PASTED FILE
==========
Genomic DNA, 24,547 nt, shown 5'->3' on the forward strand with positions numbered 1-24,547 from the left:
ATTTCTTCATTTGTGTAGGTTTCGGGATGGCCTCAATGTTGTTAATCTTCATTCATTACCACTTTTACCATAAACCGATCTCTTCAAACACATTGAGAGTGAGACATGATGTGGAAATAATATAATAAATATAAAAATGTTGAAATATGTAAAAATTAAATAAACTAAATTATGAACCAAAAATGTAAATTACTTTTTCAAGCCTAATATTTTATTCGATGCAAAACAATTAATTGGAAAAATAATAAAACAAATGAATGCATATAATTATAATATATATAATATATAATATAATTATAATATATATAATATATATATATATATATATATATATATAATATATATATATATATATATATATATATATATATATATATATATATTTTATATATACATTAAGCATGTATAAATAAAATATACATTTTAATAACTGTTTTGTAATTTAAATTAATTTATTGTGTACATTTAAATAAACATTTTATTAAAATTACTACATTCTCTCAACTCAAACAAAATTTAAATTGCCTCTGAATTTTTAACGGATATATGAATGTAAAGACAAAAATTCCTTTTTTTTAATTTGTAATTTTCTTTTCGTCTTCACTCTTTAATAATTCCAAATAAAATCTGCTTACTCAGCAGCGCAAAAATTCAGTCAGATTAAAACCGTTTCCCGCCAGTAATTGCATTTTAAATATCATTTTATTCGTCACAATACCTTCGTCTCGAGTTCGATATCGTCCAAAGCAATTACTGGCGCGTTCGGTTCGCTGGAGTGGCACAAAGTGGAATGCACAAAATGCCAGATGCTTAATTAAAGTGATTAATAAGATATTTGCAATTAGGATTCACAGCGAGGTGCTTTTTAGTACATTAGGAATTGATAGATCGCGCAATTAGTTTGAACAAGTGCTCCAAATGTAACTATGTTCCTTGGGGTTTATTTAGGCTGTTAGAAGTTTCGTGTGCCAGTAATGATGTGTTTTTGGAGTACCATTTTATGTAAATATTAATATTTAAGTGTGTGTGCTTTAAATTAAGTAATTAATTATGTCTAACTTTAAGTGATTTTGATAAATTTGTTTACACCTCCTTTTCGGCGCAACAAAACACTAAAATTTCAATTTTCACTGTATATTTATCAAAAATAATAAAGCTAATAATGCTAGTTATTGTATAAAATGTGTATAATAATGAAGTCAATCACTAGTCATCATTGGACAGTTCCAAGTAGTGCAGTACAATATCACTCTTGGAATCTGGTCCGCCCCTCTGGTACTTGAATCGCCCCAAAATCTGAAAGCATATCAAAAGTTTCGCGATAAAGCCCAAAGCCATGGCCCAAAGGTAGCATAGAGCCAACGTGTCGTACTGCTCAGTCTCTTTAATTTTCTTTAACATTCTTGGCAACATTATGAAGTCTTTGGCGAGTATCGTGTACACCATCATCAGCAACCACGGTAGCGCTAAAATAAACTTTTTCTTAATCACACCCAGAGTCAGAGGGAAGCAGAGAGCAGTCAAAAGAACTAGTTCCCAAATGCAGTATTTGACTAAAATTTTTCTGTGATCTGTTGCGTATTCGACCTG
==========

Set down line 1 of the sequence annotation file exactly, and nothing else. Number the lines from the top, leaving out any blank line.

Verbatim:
Genomic DNA, 24,547 nt, shown 5'->3' on the forward strand with positions numbered 1-24,547 from the left: